World security at stake in Somalia chaos, UK says


LONDON – British Prime Minister David Cameron said on Thursday that a failure to end Somalia’s chaos will endanger international security, and the time is right for the outside world to help the failed state get back on its feet.

Opening a conference on ending two decades of anarchy in Somalia, Cameron said outside engagement in the country had been half-hearted because few people believed foreign powers could do anything to make a difference.

“That fatalism has failed Somalia. And it has failed the international community too. Today we have an unprecedented opportunity to change that,” he told a gathering including heads of state and government from Africa and Arab states.

“These problems in Somalia don’t just affect Somalia. They affect us all. In a country where there is no hope, chaos, violence and terrorism thrive. Pirates are disrupting vital trade routes and kidnapping tourists,” said Cameron.

Somalia is plagued by factional and clan feuding, much of the country is controlled by Islamist rebels and pirates are seizing ships in the Indian Ocean and Gulf of Aden, holding the crews until they receive a ransom.

“Young minds are being poisoned by radicalism, breeding terrorism that is threatening the security of the whole world. If the rest of us just sit back and look on, we will pay a price for doing so,” said Cameron.

Cameron announced a number of aid and development initiatives including a proposal to set up an international taskforce on ransoms, the main tactic used by pirates.

“Let’s set the ultimate ambition of stopping these payments because in the end they only ensure that crime pays,” he said.

The meeting’s UK organisers have tried to temper expectations, explaining that the aim of the event is to galvanise policymakers’ attention on Somalia to coordinate better a sometimes disjointed international response.

Nevertheless, Somalis who have known little but war, famine and blunder-prone international intervention for decades cannot help but hope for something that will improve their lives.

“The expectations that Somalis have are huge,” Mogadishu-based civic activist Jabril Ibrahim Abdulle of Somalia’s Center for Research and Dialogue think tank told Reuters.

“You have so many external actors driving different agendas that it would be a success to have a unified stance. Above all we need implementation of what’s agreed, as disappointed hopes will only bring more radicalisation and hostility.”


Somalia collapsed into feuding between rival warlords, clans and factions after president Siad Barre was overthrown in 1991. Up to a million people have since been killed, according to the International Committee of the Red Cross (ICRC).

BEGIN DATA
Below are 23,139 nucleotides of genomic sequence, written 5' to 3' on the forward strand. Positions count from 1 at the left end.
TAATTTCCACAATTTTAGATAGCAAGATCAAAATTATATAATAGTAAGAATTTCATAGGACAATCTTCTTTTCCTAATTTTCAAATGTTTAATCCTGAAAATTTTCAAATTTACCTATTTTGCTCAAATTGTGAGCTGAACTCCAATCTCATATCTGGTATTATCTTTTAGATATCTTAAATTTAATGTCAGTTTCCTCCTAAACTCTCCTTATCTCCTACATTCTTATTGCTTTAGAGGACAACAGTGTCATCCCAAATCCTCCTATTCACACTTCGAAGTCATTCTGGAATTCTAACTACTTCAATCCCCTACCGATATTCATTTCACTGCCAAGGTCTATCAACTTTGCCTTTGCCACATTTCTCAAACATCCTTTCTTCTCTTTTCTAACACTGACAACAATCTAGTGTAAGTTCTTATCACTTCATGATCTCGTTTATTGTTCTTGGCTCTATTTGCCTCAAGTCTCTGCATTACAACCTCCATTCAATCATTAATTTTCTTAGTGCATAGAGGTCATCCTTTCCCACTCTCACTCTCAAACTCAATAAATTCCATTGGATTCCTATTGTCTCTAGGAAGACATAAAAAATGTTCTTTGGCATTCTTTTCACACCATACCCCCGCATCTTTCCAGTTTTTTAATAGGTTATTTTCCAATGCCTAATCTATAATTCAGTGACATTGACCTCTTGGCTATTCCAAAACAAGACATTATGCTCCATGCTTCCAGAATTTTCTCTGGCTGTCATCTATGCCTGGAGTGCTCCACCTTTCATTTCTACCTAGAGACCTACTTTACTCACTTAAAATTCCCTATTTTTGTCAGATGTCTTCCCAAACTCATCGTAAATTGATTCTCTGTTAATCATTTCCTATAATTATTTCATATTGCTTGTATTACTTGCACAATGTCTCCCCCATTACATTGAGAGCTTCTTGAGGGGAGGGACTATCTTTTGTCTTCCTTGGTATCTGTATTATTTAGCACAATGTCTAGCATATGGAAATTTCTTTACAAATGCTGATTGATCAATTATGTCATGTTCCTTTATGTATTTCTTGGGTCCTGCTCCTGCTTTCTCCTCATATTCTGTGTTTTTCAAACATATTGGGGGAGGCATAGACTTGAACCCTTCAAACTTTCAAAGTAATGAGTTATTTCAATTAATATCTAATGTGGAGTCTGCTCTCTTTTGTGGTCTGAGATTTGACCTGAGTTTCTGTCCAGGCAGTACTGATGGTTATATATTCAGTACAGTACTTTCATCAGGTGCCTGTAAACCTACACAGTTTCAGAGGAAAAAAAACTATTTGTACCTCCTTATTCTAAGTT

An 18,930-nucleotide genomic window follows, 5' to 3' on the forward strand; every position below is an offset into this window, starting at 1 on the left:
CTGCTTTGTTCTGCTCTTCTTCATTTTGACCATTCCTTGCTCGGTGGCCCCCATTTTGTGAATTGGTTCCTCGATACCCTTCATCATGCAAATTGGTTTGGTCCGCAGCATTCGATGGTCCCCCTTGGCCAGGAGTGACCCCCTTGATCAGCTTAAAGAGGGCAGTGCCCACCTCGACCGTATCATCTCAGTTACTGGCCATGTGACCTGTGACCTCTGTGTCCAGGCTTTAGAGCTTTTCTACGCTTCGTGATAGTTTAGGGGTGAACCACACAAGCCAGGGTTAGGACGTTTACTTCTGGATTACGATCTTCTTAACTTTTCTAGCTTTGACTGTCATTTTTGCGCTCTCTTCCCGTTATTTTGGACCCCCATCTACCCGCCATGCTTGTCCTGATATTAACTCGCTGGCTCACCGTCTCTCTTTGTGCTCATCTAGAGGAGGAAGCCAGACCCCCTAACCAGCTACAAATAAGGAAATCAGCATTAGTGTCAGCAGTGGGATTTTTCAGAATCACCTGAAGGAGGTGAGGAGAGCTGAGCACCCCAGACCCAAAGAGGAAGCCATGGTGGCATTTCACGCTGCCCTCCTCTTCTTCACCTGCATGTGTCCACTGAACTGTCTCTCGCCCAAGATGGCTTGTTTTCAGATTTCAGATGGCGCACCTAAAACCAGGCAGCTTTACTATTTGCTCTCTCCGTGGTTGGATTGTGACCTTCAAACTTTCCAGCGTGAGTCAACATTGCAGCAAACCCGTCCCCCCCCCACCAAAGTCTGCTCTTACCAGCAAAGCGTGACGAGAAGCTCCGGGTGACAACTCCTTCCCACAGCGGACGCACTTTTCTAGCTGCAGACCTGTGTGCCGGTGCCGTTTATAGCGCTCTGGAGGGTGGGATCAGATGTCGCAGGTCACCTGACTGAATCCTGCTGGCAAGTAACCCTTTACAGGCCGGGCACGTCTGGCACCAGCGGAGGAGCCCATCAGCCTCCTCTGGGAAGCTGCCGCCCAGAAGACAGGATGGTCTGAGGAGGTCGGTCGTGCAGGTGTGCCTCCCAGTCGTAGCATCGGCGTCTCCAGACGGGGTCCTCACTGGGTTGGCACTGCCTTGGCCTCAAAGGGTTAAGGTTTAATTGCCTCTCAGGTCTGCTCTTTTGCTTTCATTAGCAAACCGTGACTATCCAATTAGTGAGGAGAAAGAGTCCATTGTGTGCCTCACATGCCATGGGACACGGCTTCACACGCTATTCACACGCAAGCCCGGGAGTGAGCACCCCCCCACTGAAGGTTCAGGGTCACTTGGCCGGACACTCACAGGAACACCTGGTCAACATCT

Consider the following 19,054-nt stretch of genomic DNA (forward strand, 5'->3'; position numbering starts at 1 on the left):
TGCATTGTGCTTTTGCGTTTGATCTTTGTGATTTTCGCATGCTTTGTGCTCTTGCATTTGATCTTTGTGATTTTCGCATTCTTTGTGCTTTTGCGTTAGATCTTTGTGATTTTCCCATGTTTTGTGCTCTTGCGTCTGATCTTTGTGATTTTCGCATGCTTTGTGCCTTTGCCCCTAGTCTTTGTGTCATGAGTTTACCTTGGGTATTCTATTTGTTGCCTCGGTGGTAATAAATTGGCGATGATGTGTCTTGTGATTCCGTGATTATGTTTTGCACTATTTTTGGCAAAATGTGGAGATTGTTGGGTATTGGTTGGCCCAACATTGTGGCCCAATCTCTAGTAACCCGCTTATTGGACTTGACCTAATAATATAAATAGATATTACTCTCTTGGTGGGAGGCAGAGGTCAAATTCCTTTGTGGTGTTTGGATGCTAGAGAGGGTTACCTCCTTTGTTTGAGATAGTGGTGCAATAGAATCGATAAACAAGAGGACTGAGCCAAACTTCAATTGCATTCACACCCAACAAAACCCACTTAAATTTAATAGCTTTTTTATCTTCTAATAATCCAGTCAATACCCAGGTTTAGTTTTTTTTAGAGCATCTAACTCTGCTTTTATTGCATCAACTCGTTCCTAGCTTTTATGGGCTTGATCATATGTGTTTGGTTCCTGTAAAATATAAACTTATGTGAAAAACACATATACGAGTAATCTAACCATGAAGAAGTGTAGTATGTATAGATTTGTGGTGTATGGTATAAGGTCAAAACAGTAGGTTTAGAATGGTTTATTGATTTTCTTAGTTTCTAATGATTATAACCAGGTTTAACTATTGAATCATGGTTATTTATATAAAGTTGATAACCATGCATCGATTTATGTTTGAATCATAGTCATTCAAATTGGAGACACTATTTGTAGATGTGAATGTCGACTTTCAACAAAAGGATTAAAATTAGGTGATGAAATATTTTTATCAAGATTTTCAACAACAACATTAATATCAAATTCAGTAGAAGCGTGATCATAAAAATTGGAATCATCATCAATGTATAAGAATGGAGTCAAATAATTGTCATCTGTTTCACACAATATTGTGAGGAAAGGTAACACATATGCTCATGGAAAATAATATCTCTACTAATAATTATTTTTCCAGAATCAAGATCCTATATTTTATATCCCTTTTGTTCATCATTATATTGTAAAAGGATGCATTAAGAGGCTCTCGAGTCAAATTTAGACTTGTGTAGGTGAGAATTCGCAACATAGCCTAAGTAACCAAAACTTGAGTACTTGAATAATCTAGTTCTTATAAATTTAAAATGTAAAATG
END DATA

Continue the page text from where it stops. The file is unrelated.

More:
The weak Western-backed interim government, which holds only a few areas, is fighting a revolt by al Shabaab militants who recently merged with al Qaeda and harbour dozens of Western volunteers seen as a threat to Western security.

Moses Wetangula, foreign minister of neighbouring Kenya, told Reuters he wanted to see “a renewed and reinvigorated international commitment to Somalia”.

“We hope it’s not going to be the usual talking shop where we make flowery speeches and get clapped and go away without caring whether it will be followed up or not. I hope we will have a commitment to assist the warring factions in Somalia to instil a sense of peace and working together,” he said.

Nairobi began a military campaign against rebels in southern Somalia last October after a series of cross-border raids by al Shabaab against targets on Kenyan soil, which threatened the east African nation’s tourism business.

Somalia’s Transitional Federal Government (TFG) got a boost on the eve of the conference when the U.N. Security Council voted to boost by nearly half an African Union peacekeeping force in Somalia, seeking to press home a military offensive against al Shabaab.

The resolution increasing the AMISOM force to 17,731 from 12,000 troops and police passed the council unanimously.

The UK Foreign Office said Thursday’s meeting could build on “this good news, setting out a comprehensive international approach to Somalia covering politics, development, security, as well as our work to combat terrorism and piracy”.

The force, which first entered Somalia in 2007, has claimed a series of recent successes against al Shabaab’s fighters who had seized much of the country’s centre and south. Last August, AMISOM wrested control of the capital, Mogadishu.


In a further setback for the rebels, Ethiopian and Somali forces captured the stronghold of Baidoa in the south on Wednesday. Ethiopian troops moved into Somalia in November but will not come under AMISOM and are expected to withdraw eventually.

Diplomats say a priority is ensuring the broadest possible support for Somali constitutional discussions in the run up to the August 20 expiry of the TFG’s mandate, by which time it should have enacted a new basic law and held an indirect election.

Critics say without elections, the next administration will just be Somalia’s 16th transitional government since 1991.

A senior U.S. official told reporters travelling with Secretary of State Hillary Clinton that the United States may slap travel restrictions on Somalis in and outside the TFG, as well as possibly on citizens of neighbouring nations, who obstruct the political reforms.

“We would contemplate imposing … travel restrictions and visa bans on individuals who serve as spoilers in the political process,” said the official, who spoke on condition of anonymity.

Somalia expert Peter Pham of the Atlantic Council said similar conferences in the past had pretended that “Somalia is still a state when it has long ceased to be one”.

“The only result this has produced is to incentivise the rent-seeking behaviour and corruption of so-called officials incapable of restoring a modicum of security and governance … What is needed is a ‘bottom-up’ approach.”